Screening nasopharyngeal carcinoma by detection of the latent membrane protein 1 (LMP-1) gene with nasopharyngeal swabs

Authors

  • Sheng-Po Hao M.D.,

    Corresponding author
    1. Department of Otolaryngology, Chang Gung Memorial Hospital, Chang Gung University, Taipei, Taiwan (Republic of China)
    2. Department of Head and Neck Oncology (II), Chang Gung Memorial Hospital, Chang Gung University, Taipei, Taiwan (Republic of China)
    • 14F, No. 16, Alley 4, Lane 137, Sec. 5, Ming-Sheng E. Road, Taipei, Taiwan, R. O. C.
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    • Fax: (011) 886–3 3271244

  • Ngan-Ming Tsang M.D., D.Sc.,

    1. Department of Head and Neck Oncology (II), Chang Gung Memorial Hospital, Chang Gung University, Taipei, Taiwan (Republic of China)
    2. Department of Radiation Oncology, Chang Gung Memorial Hospital, Chang Gung University, Taipei, Taiwan (Republic of China)
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  • Kai-Ping Chang M.D.

    1. Department of Otolaryngology, Chang Gung Memorial Hospital, Chang Gung University, Taipei, Taiwan (Republic of China)
    2. Department of Head and Neck Oncology (II), Chang Gung Memorial Hospital, Chang Gung University, Taipei, Taiwan (Republic of China)
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Abstract

BACKGROUND

Nasopharyngeal carcinoma (NPC) is a common head and neck cancer in Taiwan. The goals of the current study were to investigate whether a nasopharyngeal swab technique could provide enough DNA for polymerase chain reaction (PCR) analysis of the Epstein–Barr virus (EBV)–derived latent membrane protein 1 (LMP-1) gene and to determine the feasibility and reliability of diagnosing NPC by detection of LMP-1 in the nasopharynx.

METHODS

320 adults underwent nasopharyngoscopy and nasopharyngeal swab to obtain cells for the LMP-1 PCR assay; some patients also underwent nasopharyngeal biopsy.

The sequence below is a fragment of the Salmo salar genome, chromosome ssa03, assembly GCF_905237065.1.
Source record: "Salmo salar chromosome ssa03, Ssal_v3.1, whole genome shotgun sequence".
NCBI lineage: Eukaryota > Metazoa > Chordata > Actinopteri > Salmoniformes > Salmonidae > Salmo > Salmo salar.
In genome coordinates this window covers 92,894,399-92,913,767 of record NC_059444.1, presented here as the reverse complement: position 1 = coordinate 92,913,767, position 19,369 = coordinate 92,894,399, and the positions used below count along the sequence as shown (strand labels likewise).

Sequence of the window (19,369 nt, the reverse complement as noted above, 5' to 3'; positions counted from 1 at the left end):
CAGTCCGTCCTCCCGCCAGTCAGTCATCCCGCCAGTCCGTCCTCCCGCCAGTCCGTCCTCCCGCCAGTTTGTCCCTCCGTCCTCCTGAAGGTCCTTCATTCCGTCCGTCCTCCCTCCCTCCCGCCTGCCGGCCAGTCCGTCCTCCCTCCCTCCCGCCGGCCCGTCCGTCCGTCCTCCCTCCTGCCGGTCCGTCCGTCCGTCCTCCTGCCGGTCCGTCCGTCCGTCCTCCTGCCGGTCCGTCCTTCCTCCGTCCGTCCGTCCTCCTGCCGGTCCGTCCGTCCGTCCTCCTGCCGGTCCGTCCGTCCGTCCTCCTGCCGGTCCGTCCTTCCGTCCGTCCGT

RESULTS

An amount of DNA that was sufficient for PCR was extracted from 96.3% of the swab samples. By detecting LMP-1 in nasopharyngeal swabs, NPC was diagnosed with a false positive rate of 12.7% (7 of55 patients), a false negative rate of 1.6% (4 of 253 patients), sensitivity of 87.3% (48 of 55 patients), specificity of 98.4% (249 of 253 patients), a positive predictive value of 92.3% (48 of 52 patients), and a negative predictive value of 97.3% (249/256 patients). NPC was diagnosed by nasopharyngoscopy with a false positive rate of 38% (30 of 79 patients), a false negative rate of 0.4% (1 of 241 patients), sensitivity of 62% (49 of 79 patients), specificity of 99.6% (240 of 241 patients), a positive predictive value of 98% (49 of 50 patients), and a negative predictive value of 88.9% (240 of 270 patients). Only 7 (0.2%) of 256 patients with a diagnosis other than NPC had LMP-1 detected in the nasopharyngeal space.

CONCLUSIONS

Detecting EBV genomic LMP-1 by nasopharyngeal swab diagnosed NPC with 87.3% sensitivity and 98.4% specificity. EBV genomic DNA usually is not detected by PCR-based methods in the nasopharyngeal space. Its incidence is estimated to be as low as 0.2% among the general population. The nasopharyngeal swab coupled with PCR-based EBV LMP-1 detection could serve as part of a screening program for high-risk populations. Cancer 2003;97:1909–13. © 2003 American Cancer Society.

DOI 10.1002/cncr.11312

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